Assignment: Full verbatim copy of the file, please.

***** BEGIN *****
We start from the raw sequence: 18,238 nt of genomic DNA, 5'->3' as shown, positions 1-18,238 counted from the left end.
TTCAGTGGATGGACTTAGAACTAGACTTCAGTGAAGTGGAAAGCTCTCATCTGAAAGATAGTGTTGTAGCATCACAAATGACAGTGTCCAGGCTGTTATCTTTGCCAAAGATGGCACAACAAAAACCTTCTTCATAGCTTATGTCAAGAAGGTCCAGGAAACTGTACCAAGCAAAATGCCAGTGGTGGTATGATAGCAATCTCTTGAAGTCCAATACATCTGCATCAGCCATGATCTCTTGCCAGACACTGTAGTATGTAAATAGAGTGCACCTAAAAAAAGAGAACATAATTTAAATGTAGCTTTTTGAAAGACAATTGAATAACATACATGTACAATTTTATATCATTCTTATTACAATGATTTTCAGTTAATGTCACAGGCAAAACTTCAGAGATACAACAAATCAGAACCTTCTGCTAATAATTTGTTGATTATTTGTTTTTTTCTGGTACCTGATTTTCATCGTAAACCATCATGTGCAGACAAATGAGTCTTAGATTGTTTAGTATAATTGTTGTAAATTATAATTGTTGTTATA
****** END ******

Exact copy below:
We start from the raw sequence: 18,238 nt of genomic DNA, 5'->3' as shown, positions 1-18,238 counted from the left end.
TTCAGTGGATGGACTTAGAACTAGACTTCAGTGAAGTGGAAAGCTCTCATCTGAAAGATAGTGTTGTAGCATCACAAATGACAGTGTCCAGGCTGTTATCTTTGCCAAAGATGGCACAACAAAAACCTTCTTCATAGCTTATGTCAAGAAGGTCCAGGAAACTGTACCAAGCAAAATGCCAGTGGTGGTATGATAGCAATCTCTTGAAGTCCAATACATCTGCATCAGCCATGATCTCTTGCCAGACACTGTAGTATGTAAATAGAGTGCACCTAAAAAAAGAGAACATAATTTAAATGTAGCTTTTTGAAAGACAATTGAATAACATACATGTACAATTTTATATCATTCTTATTACAATGATTTTCAGTTAATGTCACAGGCAAAACTTCAGAGATACAACAAATCAGAACCTTCTGCTAATAATTTGTTGATTATTTGTTTTTTTCTGGTACCTGATTTTCATCGTAAACCATCATGTGCAGACAAATGAGTCTTAGATTGTTTAGTATAATTGTTGTAAATTATAATTGTTGTTATA